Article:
Are you a maths whizz – or at least able to solve the same equations as your 10-year-old child?
Some parents who excelled at maths as pupils are now finding themselves stumped as they attempt to work out the answers to their children’s maths homework.
Adults began sharing maths problems on Twitter this week after Prime Minister Rishi Sunak declared that maths should be compulsory up to the age of 18, a move that union leaders warned could result in more teacher strikes.
So, as Mr Sunak sets out his vision for Britain, MailOnline is asking you… can you solve the types of questions your child will tackle on their SATs exam?
In his first major speech as PM yesterday afternoon, Mr Sunak promised to equip children for the ‘jobs of the future’ by combating high rates of innumeracy in the UK.
Young people will be forced to take ‘some form’ of maths delivered either through new courses or existing qualifications such as A-levels, T-levels and Core Maths.
For most the drive is likely to involve practical skills rather than algebra.
Around eight million adults in England have numeracy skills expected of primary school children, according to Government figures.
Currently only around half of 16 to 19 year-olds study maths in some form. The problem is particularly acute for disadvantaged pupils, 60 per cent of whom do not have basic maths skills at age 16.
But union leaders are warning that teachers are now more likely to strike after backlash to Mr Sunak’s maths pledge.
Kevin Courtney, who oversees more than 300,000 educators as joint general secretary of the National Education Union (NEU), accused Sunak of a ‘baffling failure’ to notice the obstacles facing the industry.
Young people will be forced to take ‘some form’ of maths delivered either through new courses or existing qualifications such as A-levels, T-levels and Core Maths. For most the drive is likely to involve practical skills rather than algebra
‘Sunak’s plan is disappointing not only in its lack of realism but its lack of vision’, Mr Courtney said.
‘It overlooks the increasingly detailed and urgent discussions about curriculum reform that have been taking place across the education sector and even within his own party.
‘Most people who voted will have voted. But I think there will be a few people who will look at this and think ‘is that all they’ve got to say about education?’
‘It doesn’t sound like they’re taking the problem of the teacher recruitment crisis seriously because they’ve missed their maths teacher recruitment targets every year for the last 11 years.’
Teachers, who are currently balloting, say the plan fails to tackle the recruitment crisis currently gripping the sector.
More than 500,000 teachers across three unions are considering possible strike action in England and Wales, with deadlines for votes from January 9.
Unions have urged staff to vote as soon as possible amid fears that postal chaos may delay the return of ballots.
Prime Minister Rishi Sunak (pictured lats month) declared yesterday that maths should be compulsory up to the age of 18
More than 500,000 teachers across three unions are considering possible strike action in England and Wales, with deadlines for votes from January 9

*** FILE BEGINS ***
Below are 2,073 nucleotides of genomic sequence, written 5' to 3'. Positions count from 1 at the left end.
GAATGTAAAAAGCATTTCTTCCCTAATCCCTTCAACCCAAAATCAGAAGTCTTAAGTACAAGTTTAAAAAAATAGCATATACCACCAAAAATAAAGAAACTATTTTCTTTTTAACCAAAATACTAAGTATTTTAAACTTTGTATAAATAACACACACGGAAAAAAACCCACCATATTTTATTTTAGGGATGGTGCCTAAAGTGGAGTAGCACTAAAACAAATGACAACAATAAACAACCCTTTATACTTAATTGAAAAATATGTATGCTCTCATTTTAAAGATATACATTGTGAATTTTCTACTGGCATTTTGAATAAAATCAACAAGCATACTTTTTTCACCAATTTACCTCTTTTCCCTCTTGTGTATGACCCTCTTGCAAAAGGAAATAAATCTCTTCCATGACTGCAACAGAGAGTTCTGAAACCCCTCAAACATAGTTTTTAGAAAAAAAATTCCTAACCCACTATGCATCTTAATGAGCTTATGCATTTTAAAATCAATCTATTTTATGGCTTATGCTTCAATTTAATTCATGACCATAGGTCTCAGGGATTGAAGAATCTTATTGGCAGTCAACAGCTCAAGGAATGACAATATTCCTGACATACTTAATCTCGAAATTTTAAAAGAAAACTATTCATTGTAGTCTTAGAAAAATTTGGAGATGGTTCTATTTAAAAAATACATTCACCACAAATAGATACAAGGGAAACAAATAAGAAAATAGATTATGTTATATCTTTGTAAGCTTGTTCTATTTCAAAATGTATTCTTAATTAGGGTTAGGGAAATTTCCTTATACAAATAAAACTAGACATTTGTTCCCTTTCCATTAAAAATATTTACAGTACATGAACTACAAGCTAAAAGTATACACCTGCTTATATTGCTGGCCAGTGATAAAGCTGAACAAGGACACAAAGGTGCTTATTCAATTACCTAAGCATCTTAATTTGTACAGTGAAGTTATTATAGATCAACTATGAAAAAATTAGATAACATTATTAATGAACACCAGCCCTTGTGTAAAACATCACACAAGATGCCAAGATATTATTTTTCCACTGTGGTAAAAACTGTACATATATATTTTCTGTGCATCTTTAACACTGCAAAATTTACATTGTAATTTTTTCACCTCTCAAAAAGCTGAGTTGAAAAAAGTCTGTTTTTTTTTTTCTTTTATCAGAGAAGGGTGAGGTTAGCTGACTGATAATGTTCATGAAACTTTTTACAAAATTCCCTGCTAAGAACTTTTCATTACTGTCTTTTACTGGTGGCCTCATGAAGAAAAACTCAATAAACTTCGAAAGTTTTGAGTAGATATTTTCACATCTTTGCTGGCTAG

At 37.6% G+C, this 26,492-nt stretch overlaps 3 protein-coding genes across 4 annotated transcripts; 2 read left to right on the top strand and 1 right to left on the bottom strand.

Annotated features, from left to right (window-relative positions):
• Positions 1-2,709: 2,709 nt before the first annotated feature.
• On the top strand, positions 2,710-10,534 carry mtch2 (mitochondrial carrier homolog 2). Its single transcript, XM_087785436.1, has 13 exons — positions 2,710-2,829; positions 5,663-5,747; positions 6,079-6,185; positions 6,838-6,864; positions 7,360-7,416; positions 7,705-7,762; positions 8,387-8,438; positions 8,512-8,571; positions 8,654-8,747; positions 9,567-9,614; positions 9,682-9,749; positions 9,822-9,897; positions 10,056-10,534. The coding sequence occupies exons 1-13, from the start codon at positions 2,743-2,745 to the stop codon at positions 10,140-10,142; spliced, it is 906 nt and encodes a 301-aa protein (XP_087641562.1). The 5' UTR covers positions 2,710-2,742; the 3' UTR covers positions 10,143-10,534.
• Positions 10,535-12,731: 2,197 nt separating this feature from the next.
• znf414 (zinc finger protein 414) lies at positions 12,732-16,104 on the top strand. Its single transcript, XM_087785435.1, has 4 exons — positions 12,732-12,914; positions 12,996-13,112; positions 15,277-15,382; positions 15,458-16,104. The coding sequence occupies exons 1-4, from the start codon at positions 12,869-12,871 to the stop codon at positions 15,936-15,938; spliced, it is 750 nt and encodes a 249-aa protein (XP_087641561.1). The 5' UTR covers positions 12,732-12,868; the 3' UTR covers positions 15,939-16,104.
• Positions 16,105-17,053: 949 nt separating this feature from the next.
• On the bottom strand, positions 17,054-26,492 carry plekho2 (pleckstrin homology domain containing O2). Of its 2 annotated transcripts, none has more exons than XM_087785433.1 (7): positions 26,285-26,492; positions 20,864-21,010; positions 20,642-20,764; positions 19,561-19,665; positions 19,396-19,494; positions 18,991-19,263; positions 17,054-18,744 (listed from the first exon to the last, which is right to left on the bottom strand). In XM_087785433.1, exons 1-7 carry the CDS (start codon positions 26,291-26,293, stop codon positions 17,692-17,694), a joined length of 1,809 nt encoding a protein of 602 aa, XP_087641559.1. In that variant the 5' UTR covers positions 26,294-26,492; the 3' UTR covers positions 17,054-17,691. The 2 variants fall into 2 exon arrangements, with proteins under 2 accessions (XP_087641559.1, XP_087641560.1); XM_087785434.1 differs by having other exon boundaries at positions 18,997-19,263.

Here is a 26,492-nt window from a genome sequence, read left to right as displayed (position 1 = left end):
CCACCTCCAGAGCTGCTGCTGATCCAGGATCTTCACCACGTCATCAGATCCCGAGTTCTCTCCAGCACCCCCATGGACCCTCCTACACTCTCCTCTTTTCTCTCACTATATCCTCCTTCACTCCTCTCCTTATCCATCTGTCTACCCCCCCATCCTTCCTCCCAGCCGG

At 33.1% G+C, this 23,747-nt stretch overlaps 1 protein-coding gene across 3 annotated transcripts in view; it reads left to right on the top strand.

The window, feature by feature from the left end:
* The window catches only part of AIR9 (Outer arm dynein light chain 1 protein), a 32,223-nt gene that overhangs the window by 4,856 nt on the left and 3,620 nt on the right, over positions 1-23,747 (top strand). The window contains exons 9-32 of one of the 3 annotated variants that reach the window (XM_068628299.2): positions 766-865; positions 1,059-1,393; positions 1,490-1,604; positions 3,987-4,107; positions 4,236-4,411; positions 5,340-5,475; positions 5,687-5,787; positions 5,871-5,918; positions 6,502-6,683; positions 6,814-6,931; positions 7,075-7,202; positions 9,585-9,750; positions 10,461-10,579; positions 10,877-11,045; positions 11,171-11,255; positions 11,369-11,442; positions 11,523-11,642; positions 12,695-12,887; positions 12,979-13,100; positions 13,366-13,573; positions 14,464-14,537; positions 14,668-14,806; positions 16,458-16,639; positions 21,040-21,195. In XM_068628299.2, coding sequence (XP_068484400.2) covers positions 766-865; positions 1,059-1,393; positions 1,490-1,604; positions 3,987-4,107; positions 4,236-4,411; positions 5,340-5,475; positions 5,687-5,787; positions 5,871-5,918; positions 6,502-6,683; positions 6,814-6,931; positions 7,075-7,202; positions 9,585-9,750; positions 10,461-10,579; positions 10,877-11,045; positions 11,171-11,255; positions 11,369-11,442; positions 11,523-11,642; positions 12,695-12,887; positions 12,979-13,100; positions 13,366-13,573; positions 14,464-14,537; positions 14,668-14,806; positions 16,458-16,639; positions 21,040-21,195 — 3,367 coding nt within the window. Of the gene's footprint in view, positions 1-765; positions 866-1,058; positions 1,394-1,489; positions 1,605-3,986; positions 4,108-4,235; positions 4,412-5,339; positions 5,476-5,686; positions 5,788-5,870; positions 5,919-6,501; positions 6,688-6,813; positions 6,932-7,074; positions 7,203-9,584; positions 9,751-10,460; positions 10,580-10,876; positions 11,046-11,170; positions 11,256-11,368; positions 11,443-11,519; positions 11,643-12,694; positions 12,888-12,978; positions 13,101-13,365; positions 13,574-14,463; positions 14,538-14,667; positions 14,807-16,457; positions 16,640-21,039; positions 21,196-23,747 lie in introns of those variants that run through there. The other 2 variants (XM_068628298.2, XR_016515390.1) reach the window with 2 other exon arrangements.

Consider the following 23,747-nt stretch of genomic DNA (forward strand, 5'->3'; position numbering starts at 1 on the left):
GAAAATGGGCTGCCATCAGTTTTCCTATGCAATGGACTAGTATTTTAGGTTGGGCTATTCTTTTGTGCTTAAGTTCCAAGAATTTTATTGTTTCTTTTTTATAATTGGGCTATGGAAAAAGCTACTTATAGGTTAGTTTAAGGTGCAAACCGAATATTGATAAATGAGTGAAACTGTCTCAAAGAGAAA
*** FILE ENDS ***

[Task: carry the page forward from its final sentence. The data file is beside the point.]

Meantime, opposition parties have dismissed the initiative as ’empty’ – while Tories urged Mr Sunak to focus on tackling illegal immigration instead.
Shadow education secretary Bridget Phillipson said the Prime Minister ‘needs to show his working’, as ‘he cannot deliver this reheated, empty pledge without more maths teachers’.
She added: ‘Yet the Government has missed their target for new maths teachers year after year, with existing teachers leaving in their droves.’
A Labour source said: ‘In their desperation to ensure Sunak’s speech doesn’t happen after Keir’s, No 10 have revealed they have nothing to offer the country except… double maths.
‘As the health service falls to pieces after 12 years of Tory rule, criminals terrorise the streets, and working people worry how their wages will last the month, the country is entitled to ask: is this it?’
Former Cabinet minister John Redwood tweeted: ‘As the Prime Minister turns his attention to maths teaching he should not forget his choice as most pressing priority was to stop illegal migration.
‘Parliament needs to legislate urgently on small boats and public services.’
Nigel Farage also waded in, saying: ‘So Rishi Sunak’s big idea to save the nation is maths until the age of 18! How will quadratic equations help to solve broken Britain?’
WHAT ARE THE ANSWERS?
- 49 999
- 2 or 4
- 3/5 8/15 11/20
- The answer is e. Work out by taking the answer, 14, and reversing the steps described. Subtraction becomes addition (14 + 6 = 20), doubling becomes halving (half of 20 is 10), and you end up with a starting number of 10.
- The answer is b. The chart does not have a bar for ‘zero DVDs’ so you have to work it out by adding up the total number of pupils represented by the bars that are shown and taking this away from the total number of pupils in the class (30). 3 pupils own 1-10 DVDs, 4 pupils own 11-20, 6 own 21-30, 7 own 31-40, 5 own 41-50, 2 own 51-60, and 1 owns 71-80 DVDs. Add up 3 + 4 + 6 + 7 + 5 + 2 + 1 = 28, which is two less than the total class of the 20 pupils, so the correct answer is 2.